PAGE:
Safety and security were of our top care during the design and execution of our project, our plan and activities went through several changes and validations to ensure it had met the safety requirements of the university as well as the iGEM organizations.
Before releasing works, we had made sure our operations met all the safety requirements and granted by the University. The University of Edinburgh Biological Safety Committee had created a safe system that would allow us to achieve our goals. For each of us, basic steps of individual project started with gene amplification, and went for cutting-and-ligating, then went for transforming into E. coli and went for bacterial culturing.
Compositions for plasmids constructing and parts building were partly from iGEM 2018 distribution kits with valid registry numbers, for example, we used the plasmid backbone pSB3T5 and pSB1C3, the previous parts BBa_K1149051, the rest gene fragments came from PCR or Gibson assemblies, which are native in E. coli DH5a and were transformed into E. coli BL21DE3. These strains are not harmful to humans and the environmental risk of them is low. The disposal of the cultures and any other related materials were carried following the School indications (e.g. autoclaving). Furthermore, the final product of the biosynthesis was purified and sterilised, therefore does not represent a risk.
Here, we are not only supposed to consider the safety and security issues related to us but more of thinking risks to the community and environment. We needed to think about the risks throughout our project and revisit those issues from time to time. Everyone, people and teams involved in iGEM should take responsibility to the projects, by referring to the iGEM Safety page to understand the policy and rules of iGEM.
Sharing with the Edinburgh UG iGEM team, we had a good time in the lab space and working place during iGEM at The Advanced Wet Lab Room, The Teaching Lab G128/129, and MSc Study Room of Peter Wilson Building, King’s Building campus. The labs are sufficient for nearly all of our experiments like PCR, Gibson assemblies, transformations, and restriction-ligation. In addition, we also worked in other places including JCMB and Roger Land building, King's Building campus in case of insufficient working places. All the activities taking place at above areas except The Teaching Lab G128/129 were supervised by correlated professors and staff, following the guidance on requirements for transports of biological materials.
For each team member who already had wet lab working experience for over 4 years, we still received sufficient safety training and had good laboratory practice, past the tests during the introductory week. During our working process, we always followed safety guidance produced by the Health and Safety Department of the University of Edinburgh. During the wet lab time, we always worked with lab coats and gloves, face masks were worn when required, like with powdered reagents such as kanamycin. Long hair was required tied back as always, proper devices and equipment like fuming cupboard and fan were used. When using the UV-light, the gloves and a UV protective screen were provided, as well as UV glasses.
For the risk assessment of single substance, group of related substances or a process/procedure as well as any proprietary purchased materials, we fulfilled COSHH forms and executed as indications. The biological agents were assessed and operated properly, there is no pathogen and toxin materials were used in our experiments. For containment controls, the biological hazards, the general waste from labs were treated separately. For all above guidelines and forms, every lab supervisor and student had to read, considered, signed and respected.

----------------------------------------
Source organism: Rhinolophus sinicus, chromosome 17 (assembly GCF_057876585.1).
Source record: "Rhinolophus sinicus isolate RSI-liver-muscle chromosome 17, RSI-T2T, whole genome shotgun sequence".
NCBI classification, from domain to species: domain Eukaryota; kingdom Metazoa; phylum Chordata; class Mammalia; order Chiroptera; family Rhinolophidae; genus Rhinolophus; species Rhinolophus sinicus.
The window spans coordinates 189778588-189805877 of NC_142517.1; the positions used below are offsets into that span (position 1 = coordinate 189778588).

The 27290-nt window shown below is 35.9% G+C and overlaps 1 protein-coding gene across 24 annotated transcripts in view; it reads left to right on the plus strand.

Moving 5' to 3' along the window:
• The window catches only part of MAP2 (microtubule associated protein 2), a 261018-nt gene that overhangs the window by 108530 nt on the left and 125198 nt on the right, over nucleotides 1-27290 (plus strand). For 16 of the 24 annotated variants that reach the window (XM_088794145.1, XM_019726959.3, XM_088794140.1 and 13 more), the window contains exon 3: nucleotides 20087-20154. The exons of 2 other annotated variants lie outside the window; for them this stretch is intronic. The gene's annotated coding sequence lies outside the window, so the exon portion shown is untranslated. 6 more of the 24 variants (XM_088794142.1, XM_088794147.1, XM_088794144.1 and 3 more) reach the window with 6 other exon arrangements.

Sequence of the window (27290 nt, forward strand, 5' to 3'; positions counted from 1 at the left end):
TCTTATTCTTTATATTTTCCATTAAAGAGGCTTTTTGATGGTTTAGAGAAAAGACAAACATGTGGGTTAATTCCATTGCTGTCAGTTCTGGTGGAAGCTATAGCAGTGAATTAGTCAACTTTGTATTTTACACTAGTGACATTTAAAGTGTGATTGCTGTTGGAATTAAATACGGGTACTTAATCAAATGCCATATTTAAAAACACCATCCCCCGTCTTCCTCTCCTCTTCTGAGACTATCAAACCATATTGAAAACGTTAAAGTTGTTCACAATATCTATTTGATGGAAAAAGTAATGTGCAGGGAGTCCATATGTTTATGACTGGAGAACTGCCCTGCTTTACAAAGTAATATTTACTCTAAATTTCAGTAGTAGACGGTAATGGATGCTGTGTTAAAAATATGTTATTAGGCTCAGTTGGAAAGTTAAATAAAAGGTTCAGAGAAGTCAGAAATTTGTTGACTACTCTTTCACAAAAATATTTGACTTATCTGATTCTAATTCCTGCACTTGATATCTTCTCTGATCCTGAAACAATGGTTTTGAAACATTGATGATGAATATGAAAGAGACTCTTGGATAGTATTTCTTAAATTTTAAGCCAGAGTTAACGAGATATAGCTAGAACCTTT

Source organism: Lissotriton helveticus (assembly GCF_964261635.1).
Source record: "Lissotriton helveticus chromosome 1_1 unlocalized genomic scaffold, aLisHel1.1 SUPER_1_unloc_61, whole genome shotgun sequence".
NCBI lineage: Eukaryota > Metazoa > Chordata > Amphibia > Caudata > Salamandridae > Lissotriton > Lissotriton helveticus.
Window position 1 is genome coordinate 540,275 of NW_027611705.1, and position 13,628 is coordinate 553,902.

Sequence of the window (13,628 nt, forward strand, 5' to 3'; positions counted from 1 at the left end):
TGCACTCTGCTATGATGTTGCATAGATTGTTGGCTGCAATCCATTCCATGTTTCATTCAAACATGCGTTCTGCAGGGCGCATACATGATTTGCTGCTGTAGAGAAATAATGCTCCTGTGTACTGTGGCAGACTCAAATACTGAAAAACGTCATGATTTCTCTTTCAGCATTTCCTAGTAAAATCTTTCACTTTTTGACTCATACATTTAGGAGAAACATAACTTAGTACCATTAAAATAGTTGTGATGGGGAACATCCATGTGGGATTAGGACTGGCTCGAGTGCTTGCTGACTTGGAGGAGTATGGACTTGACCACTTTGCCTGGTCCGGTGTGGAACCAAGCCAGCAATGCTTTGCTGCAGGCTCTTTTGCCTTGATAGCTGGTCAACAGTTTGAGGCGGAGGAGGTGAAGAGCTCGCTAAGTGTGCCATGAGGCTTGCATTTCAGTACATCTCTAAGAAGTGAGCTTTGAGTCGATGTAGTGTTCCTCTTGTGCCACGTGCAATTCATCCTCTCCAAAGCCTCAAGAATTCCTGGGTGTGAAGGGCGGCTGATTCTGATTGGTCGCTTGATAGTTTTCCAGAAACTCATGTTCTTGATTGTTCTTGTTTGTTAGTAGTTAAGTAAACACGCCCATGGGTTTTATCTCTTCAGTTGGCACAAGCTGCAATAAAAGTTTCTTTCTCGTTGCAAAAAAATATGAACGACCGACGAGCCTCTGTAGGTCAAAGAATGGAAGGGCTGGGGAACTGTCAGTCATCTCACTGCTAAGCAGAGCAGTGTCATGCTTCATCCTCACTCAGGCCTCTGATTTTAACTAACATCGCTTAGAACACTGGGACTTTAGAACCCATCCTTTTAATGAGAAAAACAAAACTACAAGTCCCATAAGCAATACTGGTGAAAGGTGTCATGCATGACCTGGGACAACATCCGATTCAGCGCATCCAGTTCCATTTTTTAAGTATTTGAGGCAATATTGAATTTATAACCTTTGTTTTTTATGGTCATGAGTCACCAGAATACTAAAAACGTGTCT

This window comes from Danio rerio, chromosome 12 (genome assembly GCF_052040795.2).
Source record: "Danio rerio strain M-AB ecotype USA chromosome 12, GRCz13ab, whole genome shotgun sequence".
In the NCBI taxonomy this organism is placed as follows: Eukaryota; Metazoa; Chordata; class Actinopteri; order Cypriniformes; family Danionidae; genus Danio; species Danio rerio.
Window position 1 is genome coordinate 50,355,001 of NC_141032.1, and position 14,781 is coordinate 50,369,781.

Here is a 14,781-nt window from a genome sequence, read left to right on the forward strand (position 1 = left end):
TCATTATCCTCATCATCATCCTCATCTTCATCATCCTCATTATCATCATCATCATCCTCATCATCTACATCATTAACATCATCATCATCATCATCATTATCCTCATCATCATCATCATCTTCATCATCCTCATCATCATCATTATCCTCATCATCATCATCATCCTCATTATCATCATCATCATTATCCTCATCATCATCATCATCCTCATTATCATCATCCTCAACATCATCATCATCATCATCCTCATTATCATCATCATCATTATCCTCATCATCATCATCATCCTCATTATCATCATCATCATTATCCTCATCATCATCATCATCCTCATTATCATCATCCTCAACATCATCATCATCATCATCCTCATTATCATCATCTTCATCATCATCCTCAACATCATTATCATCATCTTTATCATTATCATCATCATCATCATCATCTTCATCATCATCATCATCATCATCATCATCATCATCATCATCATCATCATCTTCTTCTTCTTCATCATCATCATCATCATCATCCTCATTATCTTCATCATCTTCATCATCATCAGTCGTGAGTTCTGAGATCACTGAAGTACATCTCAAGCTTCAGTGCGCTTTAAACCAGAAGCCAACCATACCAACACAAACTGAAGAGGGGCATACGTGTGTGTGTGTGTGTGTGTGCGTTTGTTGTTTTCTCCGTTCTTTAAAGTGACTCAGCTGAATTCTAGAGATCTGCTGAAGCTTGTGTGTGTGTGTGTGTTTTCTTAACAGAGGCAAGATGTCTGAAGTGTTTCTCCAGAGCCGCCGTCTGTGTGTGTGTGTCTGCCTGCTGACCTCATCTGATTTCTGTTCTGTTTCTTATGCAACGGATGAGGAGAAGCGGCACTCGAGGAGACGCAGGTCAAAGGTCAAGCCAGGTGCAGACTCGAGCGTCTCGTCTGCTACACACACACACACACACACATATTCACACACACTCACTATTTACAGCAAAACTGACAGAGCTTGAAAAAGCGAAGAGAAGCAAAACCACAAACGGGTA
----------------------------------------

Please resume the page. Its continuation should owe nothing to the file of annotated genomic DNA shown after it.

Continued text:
For each activity of our project, our lab technician Dr Annegret Honsbein prepared detailed protocols for us and modified them better against our conditions. Besides, all team members had discussed with Annegret about their own experimental plans separately to make sure safe and accurate operations. During experiment time, three lovely demonstrators always supervised and helped us. Other than that, we kept cooperation with Edinburgh undergraduate team to promise better works of each other. Other than the gene modification works, we also carried out tasks for products purification, as well as characterization of the products. For these experiments required for specialized equipment, substances and chemicals, we looked for advice from CTO (the Chemistry Teaching Organizations), the Edinburgh Genome Foundry, Dr Louise Horsfall and Dr Andrew Free, and operated following their suggestions.
Safety consideration was our first thought, lab workers and students were all respected all the safety requirements to promote safe works not only in the lab areas but also outside the campus, for example, when we were heading for local Scottish whisky distillery and meetings with other iGEM teams, supervisors always led and guided us.
In the project collaboration with the 2018 Iowa team, one of our newly developed parts was delivered to their lab to allow further characterisation and proof of concept for our project. To do this, it was necessary for us to ship parts internationally. We followed the iGEM DNA submission requirement to send off to IOWA team, declaring in the shipment statement that the package contained "DNA (non-hazardous, non-regulated, non-infectious, for research purposes only)". By accomplishing these, we believe we have handled our work with our international collaborators in a safe and professional manner.